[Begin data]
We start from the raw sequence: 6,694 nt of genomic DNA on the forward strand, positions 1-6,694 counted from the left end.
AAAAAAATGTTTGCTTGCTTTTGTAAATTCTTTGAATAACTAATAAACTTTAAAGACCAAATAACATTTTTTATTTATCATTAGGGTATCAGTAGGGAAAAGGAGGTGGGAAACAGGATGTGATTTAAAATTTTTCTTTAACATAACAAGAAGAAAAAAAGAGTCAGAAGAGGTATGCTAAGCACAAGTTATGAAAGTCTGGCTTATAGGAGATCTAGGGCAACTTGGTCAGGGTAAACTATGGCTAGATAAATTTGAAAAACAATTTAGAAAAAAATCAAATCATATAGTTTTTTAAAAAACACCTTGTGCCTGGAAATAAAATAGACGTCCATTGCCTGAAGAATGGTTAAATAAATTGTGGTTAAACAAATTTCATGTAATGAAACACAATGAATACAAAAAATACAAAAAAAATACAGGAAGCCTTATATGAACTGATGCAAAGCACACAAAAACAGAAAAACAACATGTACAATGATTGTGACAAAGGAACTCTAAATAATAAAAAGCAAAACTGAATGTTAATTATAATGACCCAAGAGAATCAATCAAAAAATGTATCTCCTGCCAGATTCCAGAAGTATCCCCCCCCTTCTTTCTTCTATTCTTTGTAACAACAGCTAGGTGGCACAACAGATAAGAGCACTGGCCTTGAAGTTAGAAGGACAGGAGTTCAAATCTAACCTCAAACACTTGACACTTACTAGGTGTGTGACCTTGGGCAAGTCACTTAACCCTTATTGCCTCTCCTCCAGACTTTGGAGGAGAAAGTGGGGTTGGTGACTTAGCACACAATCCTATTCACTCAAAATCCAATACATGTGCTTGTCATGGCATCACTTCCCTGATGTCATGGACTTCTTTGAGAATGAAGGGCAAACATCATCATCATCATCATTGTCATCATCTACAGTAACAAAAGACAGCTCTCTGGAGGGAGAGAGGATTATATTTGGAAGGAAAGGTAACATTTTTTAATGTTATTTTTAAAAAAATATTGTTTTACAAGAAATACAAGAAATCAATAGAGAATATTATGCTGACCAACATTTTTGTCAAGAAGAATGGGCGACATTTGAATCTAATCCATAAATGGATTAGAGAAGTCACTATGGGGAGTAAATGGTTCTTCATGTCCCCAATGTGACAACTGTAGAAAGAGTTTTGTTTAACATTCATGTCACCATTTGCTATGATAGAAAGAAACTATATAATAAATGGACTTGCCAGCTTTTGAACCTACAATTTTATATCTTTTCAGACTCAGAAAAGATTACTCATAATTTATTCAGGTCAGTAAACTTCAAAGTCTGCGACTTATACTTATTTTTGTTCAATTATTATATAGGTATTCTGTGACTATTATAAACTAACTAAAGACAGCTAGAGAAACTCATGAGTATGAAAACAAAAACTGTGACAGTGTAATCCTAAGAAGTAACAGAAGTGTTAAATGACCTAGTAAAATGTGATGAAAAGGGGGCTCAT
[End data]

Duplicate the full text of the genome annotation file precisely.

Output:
We start from the raw sequence: 6,694 nt of genomic DNA on the forward strand, positions 1-6,694 counted from the left end.
AAAAAAATGTTTGCTTGCTTTTGTAAATTCTTTGAATAACTAATAAACTTTAAAGACCAAATAACATTTTTTATTTATCATTAGGGTATCAGTAGGGAAAAGGAGGTGGGAAACAGGATGTGATTTAAAATTTTTCTTTAACATAACAAGAAGAAAAAAAGAGTCAGAAGAGGTATGCTAAGCACAAGTTATGAAAGTCTGGCTTATAGGAGATCTAGGGCAACTTGGTCAGGGTAAACTATGGCTAGATAAATTTGAAAAACAATTTAGAAAAAAATCAAATCATATAGTTTTTTAAAAAACACCTTGTGCCTGGAAATAAAATAGACGTCCATTGCCTGAAGAATGGTTAAATAAATTGTGGTTAAACAAATTTCATGTAATGAAACACAATGAATACAAAAAATACAAAAAAAATACAGGAAGCCTTATATGAACTGATGCAAAGCACACAAAAACAGAAAAACAACATGTACAATGATTGTGACAAAGGAACTCTAAATAATAAAAAGCAAAACTGAATGTTAATTATAATGACCCAAGAGAATCAATCAAAAAATGTATCTCCTGCCAGATTCCAGAAGTATCCCCCCCCTTCTTTCTTCTATTCTTTGTAACAACAGCTAGGTGGCACAACAGATAAGAGCACTGGCCTTGAAGTTAGAAGGACAGGAGTTCAAATCTAACCTCAAACACTTGACACTTACTAGGTGTGTGACCTTGGGCAAGTCACTTAACCCTTATTGCCTCTCCTCCAGACTTTGGAGGAGAAAGTGGGGTTGGTGACTTAGCACACAATCCTATTCACTCAAAATCCAATACATGTGCTTGTCATGGCATCACTTCCCTGATGTCATGGACTTCTTTGAGAATGAAGGGCAAACATCATCATCATCATCATTGTCATCATCTACAGTAACAAAAGACAGCTCTCTGGAGGGAGAGAGGATTATATTTGGAAGGAAAGGTAACATTTTTTAATGTTATTTTTAAAAAAATATTGTTTTACAAGAAATACAAGAAATCAATAGAGAATATTATGCTGACCAACATTTTTGTCAAGAAGAATGGGCGACATTTGAATCTAATCCATAAATGGATTAGAGAAGTCACTATGGGGAGTAAATGGTTCTTCATGTCCCCAATGTGACAACTGTAGAAAGAGTTTTGTTTAACATTCATGTCACCATTTGCTATGATAGAAAGAAACTATATAATAAATGGACTTGCCAGCTTTTGAACCTACAATTTTATATCTTTTCAGACTCAGAAAAGATTACTCATAATTTATTCAGGTCAGTAAACTTCAAAGTCTGCGACTTATACTTATTTTTGTTCAATTATTATATAGGTATTCTGTGACTATTATAAACTAACTAAAGACAGCTAGAGAAACTCATGAGTATGAAAACAAAAACTGTGACAGTGTAATCCTAAGAAGTAACAGAAGTGTTAAATGACCTAGTAAAATGTGATGAAAAGGGGGCTCAT